Another review (Hall & Henry, 2006) is cited as the source for continued anxiety effects after MDMA use. That review starts the conclusion with the following sentence, “It is clear that despite large-scale consumption of MDMA, serious acute illness remains relatively rare.” That being said, the review itself cites two other papers for continued anxiety. Pallanti and Mazzi (1992) describe three case reports of precipitation of panic disorder after MDMA use and the resolution with the help of SSRIs. McCann and Ricaurte (1992) describe one case report. Alas, in both cases it is not certainly established if it was actual (pure) MDMA that was used (but see above, the purity is usually quite high).

Other negative effects such as serotonin syndrome, hyponatremia (low sodium/salt in blood), and bad choices because of enhanced socialization (STDs, taking other drugs). MDMA has also been found to induce short-term memory loss. Two of the metabolites (HHA, and HHMA) can induce liver injury. The reference given here again goes to the review by Hall & Henry (2006) which cites Andreu and colleagues (1998) saying “It represented 20% of all liver failure and 36% of non-viral liver failure in patients <25 yr of age.

The original study for this claim is on 62 patients with acute liver failure at one ICU between 1994 and 1996. Of those patients, five (8%) were there because of MDMA-induced liver failure. Then split into 25 years and younger/older (26 and 36 patients), and excluding those with viral hepatitis (12 and 18), you get the headline figure of 36% (5 out of 14).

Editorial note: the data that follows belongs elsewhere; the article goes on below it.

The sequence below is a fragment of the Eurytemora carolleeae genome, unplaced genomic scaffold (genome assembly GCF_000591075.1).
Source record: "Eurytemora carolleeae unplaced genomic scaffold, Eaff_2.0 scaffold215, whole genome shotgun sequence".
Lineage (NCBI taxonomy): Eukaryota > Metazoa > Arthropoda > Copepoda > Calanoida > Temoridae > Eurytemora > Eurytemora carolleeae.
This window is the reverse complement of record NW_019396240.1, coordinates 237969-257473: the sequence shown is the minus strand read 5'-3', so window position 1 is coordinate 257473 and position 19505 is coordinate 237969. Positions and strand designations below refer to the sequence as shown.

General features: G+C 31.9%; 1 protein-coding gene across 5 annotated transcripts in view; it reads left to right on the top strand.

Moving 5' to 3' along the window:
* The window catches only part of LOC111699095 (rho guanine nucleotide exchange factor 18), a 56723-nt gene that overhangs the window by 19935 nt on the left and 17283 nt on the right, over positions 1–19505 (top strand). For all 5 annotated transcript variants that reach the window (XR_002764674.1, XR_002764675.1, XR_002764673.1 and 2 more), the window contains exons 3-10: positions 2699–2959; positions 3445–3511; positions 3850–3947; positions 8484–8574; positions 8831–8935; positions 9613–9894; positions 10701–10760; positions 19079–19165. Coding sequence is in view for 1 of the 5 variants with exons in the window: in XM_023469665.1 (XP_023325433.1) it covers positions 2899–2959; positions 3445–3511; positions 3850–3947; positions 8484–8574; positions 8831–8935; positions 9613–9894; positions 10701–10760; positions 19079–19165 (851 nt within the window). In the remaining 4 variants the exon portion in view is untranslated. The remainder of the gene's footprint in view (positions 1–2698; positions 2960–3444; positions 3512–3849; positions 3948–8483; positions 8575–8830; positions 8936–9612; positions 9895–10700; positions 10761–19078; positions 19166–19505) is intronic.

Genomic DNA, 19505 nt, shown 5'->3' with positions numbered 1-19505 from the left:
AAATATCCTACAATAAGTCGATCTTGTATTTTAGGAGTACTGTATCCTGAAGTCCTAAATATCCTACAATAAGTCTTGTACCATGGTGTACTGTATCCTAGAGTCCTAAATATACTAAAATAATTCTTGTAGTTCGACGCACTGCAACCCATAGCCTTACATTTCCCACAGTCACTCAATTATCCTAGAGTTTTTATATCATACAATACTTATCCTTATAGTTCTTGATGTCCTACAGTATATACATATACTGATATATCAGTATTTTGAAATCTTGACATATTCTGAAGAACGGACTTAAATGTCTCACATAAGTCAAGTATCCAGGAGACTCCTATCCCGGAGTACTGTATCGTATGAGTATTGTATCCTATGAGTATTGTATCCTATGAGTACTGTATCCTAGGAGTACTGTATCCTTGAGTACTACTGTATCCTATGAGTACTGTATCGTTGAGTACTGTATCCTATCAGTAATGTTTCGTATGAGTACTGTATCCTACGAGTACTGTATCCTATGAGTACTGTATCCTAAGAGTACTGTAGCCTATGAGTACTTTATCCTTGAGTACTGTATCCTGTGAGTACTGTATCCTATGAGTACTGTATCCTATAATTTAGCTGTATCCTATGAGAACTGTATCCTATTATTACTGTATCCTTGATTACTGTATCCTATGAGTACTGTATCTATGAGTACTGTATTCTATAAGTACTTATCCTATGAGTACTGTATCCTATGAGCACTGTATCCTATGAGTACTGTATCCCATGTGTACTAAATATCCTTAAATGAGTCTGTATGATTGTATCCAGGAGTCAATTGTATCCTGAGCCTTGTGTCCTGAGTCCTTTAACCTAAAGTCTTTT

Heart rate and blood pressure do also increase and can cause negative outcomes (e.g. stroke). The possibility of sudden cardiac death is also discussed and various predications that may put people at risk of coronary artery disease.

The review then looks at the pharmacokinetics and drug interactions with MDMA. One randomized, double-blind, crossover study (n=10) by Peiró and colleagues (2012) is highlighted which showed the increase in blood pressure.

The metabolic pathways of MDMA are then discussed. It is mostly cleared through cytochrome metabolism (particularly CYP2D6 enzymes). Some people (1-8%) are poor metabolizers (because of deficits in the CYP2D6 alleles), but this interaction with MDMA has not been studied well. The same goes for COMT activity which breaks down the HHMA and HHA metabolites, some people have genes that lead to lower activity.

Final remarks are made about testing kits that are provided at festivals. Instead of praising these services, the paper focuses on the false sense of security a test might give, whilst not testing for all other compounds.

This paper does describe the effects of MDMA accurately but does so without going into detail on the effects or the prevalence of these effects (next to the one time mentioned above). Although MDMA, in general, may be neurotoxic depending on the circumstances and lead to other negative outcomes, this paper does not present the positive effects that people experience in recreational use, the very low incidence of adverse events, and the potential therapeutic use accurately.